I am genuinely excited to share new-to-me information with caregivers. I went to a wonderful workshop at the Kent District Library (that’s a link to their Play-Grow-Read portion of their site which is a wealth of tips and information!) where I learned that when we start counting with our thumb first instead of our index finger, we’re strengthening the first three fingers of our hands which are the one’s we need to be strong in order to write. I started learning about crossing the midline and how it helps make connections in our brains that will help us get ready to read. I’ve been introduced to Mind in the Making and the executive life skills kids need in order to achieve their goals. I’m currently obsessed with Fred Rogers who was a pioneer in child development. I am a huge fan of Early Childhood Investigations webinars. The Colorado Libraries for Early Literacy website is a treasure trove of information. And my to read pile is enormous (aaaand it just got bigger thanks to this awesome list from Jbrary!).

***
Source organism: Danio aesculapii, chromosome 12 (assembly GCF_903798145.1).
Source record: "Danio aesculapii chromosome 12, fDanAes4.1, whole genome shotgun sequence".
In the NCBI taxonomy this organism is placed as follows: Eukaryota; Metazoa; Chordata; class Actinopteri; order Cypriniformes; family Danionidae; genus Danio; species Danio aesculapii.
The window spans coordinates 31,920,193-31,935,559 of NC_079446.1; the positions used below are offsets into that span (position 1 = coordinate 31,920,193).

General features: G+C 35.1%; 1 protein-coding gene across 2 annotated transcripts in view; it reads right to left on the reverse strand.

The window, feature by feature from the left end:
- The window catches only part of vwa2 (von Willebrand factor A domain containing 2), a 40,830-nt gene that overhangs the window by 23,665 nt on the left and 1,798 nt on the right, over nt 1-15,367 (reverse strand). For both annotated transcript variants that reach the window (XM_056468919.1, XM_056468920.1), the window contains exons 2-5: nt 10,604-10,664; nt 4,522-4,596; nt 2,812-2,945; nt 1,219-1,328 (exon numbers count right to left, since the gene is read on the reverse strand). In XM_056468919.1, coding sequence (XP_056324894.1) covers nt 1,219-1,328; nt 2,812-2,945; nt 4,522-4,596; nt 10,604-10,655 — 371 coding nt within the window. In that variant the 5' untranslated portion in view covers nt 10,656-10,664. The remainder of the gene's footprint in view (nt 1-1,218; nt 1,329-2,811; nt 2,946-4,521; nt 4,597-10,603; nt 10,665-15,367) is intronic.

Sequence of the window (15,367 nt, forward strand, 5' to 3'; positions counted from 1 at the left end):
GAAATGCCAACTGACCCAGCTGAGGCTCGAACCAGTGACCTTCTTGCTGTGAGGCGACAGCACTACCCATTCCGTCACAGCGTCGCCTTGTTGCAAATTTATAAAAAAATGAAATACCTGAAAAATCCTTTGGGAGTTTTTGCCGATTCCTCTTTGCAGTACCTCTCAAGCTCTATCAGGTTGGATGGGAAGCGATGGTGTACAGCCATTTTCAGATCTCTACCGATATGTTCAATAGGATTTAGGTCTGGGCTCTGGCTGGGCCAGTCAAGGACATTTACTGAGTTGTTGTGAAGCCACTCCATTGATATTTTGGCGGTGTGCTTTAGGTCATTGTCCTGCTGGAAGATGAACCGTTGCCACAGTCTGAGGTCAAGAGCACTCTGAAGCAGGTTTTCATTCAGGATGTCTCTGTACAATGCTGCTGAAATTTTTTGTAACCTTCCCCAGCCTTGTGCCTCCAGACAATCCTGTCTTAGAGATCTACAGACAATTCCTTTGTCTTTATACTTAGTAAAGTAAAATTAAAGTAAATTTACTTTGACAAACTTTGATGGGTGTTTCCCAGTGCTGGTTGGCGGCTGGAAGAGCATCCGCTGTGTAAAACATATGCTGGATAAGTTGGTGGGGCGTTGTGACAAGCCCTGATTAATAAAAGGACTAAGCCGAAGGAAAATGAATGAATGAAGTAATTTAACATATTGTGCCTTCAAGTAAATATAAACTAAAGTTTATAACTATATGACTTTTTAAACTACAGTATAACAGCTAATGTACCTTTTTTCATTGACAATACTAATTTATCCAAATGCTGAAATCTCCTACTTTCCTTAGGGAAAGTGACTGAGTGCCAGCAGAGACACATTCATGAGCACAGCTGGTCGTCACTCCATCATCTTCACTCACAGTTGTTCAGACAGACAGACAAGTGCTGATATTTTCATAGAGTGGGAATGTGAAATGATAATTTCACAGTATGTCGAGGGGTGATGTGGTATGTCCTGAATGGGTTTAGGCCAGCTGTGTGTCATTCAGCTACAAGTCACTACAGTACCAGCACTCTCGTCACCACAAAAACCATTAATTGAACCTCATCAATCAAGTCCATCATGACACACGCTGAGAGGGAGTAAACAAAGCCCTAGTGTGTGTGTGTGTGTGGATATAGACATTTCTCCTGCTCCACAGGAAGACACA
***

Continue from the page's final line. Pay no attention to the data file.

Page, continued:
And you know what? My caregivers seem genuinely excited to hear why I’m doing what I’m doing. Before and after storytime, I’ll frequently have caregivers come and ask me specifics about what I shared and I love encouraging them to explore the resources I’m using.
I could go on and on and on and on about this, but I wanted to end with the reason I love sharing early literacy information in storytime: the why.